Spread the love

Inequality threatens long-term social and economic development, harms poverty reduction and destroys people’s sense of fulfillment and self-worth.

The incomes of the poorest 40 per cent of the population had been growing faster than the national average in most countries. But emerging yet inconclusive evidence suggests that COVID-19 may have put a dent in this positive trend of falling within-country inequality.

The pandemic has caused the largest rise in between-country inequality in three decades. Reducing both within- and between-country inequality requires equitable resource distribution, investing in education and skills development, implementing social protection measures, combating discrimination, supporting marginalized groups and fostering international cooperation for fair trade and financial systems.

Why do we need to reduce inequalities?
Inequalities based on income, sex, age, disability, sexual orientation, race, class, ethnicity, religion and opportunity continue to persist across the world. Inequality threatens long-term social and economic development, harms poverty reduction and destroys people’s sense of fulfillment and self-worth. This, in turn, can breed crime, disease and environmental degradation.

We cannot achieve sustainable development and make the planet better for all if people are excluded from the chance for a better life.

What are some examples of inequality?
Women and children with lack of access to healthcare die each day from preventable diseases such as measles and tuberculosis or in childbirth. Older persons, migrants and refugees face lack of opportunities and discrimination – an issue that affects every country in the world. One in five persons reported being discriminated on at least one ground of discrimination prohibited by international human rights law.

One in six people worldwide has experienced discrimination in some form, with women and people with disabilities disproportionately affected.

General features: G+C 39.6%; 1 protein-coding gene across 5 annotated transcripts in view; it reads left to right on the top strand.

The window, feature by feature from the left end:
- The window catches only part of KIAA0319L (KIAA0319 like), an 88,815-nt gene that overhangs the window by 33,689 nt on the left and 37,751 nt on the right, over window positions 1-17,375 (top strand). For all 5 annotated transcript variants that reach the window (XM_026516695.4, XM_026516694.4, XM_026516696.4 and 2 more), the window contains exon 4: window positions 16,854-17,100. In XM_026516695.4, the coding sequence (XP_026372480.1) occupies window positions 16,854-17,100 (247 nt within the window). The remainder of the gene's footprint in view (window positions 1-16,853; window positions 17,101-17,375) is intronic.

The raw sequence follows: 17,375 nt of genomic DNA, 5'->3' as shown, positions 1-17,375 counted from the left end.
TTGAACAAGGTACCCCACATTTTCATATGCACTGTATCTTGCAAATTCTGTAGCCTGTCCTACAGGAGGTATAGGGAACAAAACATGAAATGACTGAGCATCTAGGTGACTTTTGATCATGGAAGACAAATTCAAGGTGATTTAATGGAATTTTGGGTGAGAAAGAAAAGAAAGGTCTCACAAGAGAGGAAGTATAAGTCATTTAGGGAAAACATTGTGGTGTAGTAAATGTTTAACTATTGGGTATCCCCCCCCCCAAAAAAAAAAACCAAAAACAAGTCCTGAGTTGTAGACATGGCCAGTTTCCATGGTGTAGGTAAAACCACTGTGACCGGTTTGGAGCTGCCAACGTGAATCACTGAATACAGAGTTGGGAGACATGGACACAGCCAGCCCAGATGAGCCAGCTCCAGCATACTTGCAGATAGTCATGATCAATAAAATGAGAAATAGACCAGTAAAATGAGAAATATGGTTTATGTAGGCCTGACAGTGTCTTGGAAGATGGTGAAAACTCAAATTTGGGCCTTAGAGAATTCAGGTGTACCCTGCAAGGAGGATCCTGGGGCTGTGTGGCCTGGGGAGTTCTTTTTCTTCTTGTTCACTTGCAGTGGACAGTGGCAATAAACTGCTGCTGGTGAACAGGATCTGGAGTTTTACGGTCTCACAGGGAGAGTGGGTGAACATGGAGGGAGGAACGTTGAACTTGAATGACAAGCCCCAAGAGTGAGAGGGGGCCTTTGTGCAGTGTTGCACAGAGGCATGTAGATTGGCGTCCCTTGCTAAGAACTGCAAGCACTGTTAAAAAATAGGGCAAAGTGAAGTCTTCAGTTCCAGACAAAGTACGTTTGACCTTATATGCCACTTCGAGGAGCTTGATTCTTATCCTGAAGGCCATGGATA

Discrimination has many intersecting forms, from religion, ethnicity to gender and sexual preference, pointing to the urgent need for measures to tackle any kind of discriminatory practices and hate speech.

How do we tackle discrimination?
In today’s world, we are all interconnected. Problems and challenges like poverty, climate change, migration or economic crises are never just confined to one country or region. Even the richest countries still have communities living in abject poverty. The oldest democracies still wrestle with racism, homophobia and transphobia, and religious intolerance. Global inequality affects us all, no matter who we are or where we are from.

Can we achieve equality for everyone?
It can – and should be – achieved to ensure a life of dignity for all. Political, economic and social policies need to be universal and pay particular attention to the needs of disadvantaged and marginalized communities.

What can we do?
Reducing inequality requires transformative change. Greater efforts are needed to eradicate extreme poverty and hunger, and invest more in health, education, social protection and decent jobs especially for young people, migrants and refugees and other vulnerable communities.

Within countries, it is important to empower and promote inclusive social and economic growth. We can ensure equal opportunity and reduce inequalities of income if we eliminate discriminatory laws, policies and practices.

Among countries, we need to ensure that developing countries are better represented in decision-making on global issues so that solutions can be more effective, credible and accountable.

Governments and other stakeholders can also promote safe, regular and responsible migration, including through planned and well-managed policies, for the millions of people who have left their homes seeking better lives due to war, discrimination, poverty, lack of opportunity and other drivers of migration.

Categories Impact Stories

Leave a Comment